The number of people crossing from Poland into Ukraine has begun to exceed those travelling in the other direction for the first time since Russia’s invasion, after which Poland become the primary destination for those fleeing the war.
On Saturday, deputy interior minister Paweł Szefernaker noted that the previous two days had seen “fewer Ukrainians enter Poland than crossed to Ukraine”. That trend has since continued over Saturday and Sunday.
Szefernaker said that this was the first time that the flow of traffic over the border had been reversed. However, a similar situation occurred over the previous weekend, as data from the Polish border guard compiled by Andrzej Kubisiak, deputy head of the Polish Economics Institute, show.
Przepływy migracyjne 🇵🇱-🇺🇦 (stan 24.04)
▶️Ostatnie 4. dni z ujemnym saldem migracyjnym❗️
▶️Napływ do🇵🇱9,8 tys. – najniższy wynik od 24.02
▶️Liczba wyjazdów z 🇵🇱11,8 tys.
▶️O ostatnim tygodniu więcej osób wyjechało do🇺🇦135,9 tys. niż wjechało do🇵🇱(129,8tys) pic.twitter.com/nIUYYtryeU
— Andrzej Kubisiak (@KubisiakA) April 25, 2022
This weekend, queues formed on the Polish side as more than 800 cars and 250 trucks waited to enter Ukraine at the Dorohusk crossing, while at Medyka about 700 cars were lining up, wrote Polish news website Wirtualna Polska.
“In Dorohusk, the waiting time to cross was about 10 hours while in Zosin it was around four,” said border guard spokesman, Dariusz Sienicki.
One reason for the recent rise in crossings may be Ukrainians returning temporarily to celebrate Easter, said Szefernaker. For Orthodox and other eastern churches, Easter was celebrated yesterday, while for Catholics it was a week earlier.
There have also been reports of refugees moving back home after Russian forces withdrew from some occupied areas, including around the capital Kyiv.
Meanwhile, the Ukrainian government is paying out special war benefits and offering housing support for those who lost homes or had to relocate to other parts of the country, writes financial news service Money.pl.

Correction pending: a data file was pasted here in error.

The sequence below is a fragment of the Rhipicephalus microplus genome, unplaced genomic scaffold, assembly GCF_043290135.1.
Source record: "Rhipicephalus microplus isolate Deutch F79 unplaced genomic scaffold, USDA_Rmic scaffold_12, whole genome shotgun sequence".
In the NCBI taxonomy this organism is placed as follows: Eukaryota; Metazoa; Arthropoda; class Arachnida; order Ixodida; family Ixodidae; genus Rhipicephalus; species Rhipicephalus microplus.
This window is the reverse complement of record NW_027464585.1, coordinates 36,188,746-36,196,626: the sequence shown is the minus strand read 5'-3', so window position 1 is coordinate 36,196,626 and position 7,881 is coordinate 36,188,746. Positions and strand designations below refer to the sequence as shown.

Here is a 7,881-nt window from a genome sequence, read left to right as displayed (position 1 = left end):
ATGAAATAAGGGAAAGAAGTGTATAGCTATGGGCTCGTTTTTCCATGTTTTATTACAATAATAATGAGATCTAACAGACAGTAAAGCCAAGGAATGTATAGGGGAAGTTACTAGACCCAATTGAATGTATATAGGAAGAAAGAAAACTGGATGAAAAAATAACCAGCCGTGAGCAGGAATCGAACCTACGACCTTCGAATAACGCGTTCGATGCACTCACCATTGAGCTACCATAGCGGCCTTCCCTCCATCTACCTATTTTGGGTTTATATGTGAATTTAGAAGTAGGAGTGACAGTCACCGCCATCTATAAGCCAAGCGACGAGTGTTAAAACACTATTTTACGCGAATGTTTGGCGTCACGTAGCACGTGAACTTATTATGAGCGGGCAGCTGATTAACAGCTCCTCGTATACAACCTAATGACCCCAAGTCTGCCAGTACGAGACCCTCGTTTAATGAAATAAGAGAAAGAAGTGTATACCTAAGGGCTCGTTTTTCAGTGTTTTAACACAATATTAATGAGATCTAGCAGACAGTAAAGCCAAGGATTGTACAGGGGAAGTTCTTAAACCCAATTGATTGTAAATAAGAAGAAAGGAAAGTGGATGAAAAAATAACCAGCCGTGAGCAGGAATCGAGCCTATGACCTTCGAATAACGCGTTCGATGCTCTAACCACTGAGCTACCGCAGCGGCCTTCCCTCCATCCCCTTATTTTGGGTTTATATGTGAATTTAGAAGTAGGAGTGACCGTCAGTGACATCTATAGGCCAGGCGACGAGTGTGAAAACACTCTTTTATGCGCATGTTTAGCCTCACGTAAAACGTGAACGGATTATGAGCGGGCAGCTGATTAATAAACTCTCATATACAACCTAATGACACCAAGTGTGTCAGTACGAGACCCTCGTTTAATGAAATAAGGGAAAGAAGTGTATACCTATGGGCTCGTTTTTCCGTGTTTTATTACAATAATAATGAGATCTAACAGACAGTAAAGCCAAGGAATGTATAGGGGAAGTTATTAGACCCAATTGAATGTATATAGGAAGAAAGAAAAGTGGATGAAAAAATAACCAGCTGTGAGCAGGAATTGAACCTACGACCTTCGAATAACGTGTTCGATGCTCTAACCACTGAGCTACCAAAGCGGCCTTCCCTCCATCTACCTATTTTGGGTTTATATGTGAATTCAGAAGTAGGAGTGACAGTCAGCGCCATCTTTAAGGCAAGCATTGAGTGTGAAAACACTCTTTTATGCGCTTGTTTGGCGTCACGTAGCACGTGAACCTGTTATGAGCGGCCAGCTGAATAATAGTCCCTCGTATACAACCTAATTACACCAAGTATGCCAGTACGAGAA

Paweł Kaczmarczyk, director of the Centre of Migration Research at the University of Warsaw, told OKO.press that the crossings data alone do not tell us exactly who is leaving nor why. While some may be returning permanently, others could be “going back to pick up their stuff or visit their relatives”.
Since Russia’s invasion on 24 February, almost three million people have crossed from Ukraine into Poland. As of yesterday, the figure stood at 2.944 million, announced the Polish border guard.
The initial period of the war saw the numbers crossing into Poland surpassing 100,000 per day, reaching a peak of over 140,000. But those figures have been in decline since 7 March, falling to between 10,000 and 20,000 in recent days.
From the start of the conflict, some Ukrainians travelled in the opposite direction, in particular those returning to defend their homeland. But those numbers have been steadily rising as refugees also return, surpassing 20,000 on some days and now outnumbering crossings into Poland.
Main image credit: Patryk Ogorzalek / Agencja Wyborcza.pl
Agnieszka Wądołowska is deputy editor of Notes from Poland. She has previously worked for Gazeta.pl and Tokfm.pl and contributed to Gazeta Wyborcza, Wysokie Obcasy, Duży Format, Midrasz and Kultura Liberalna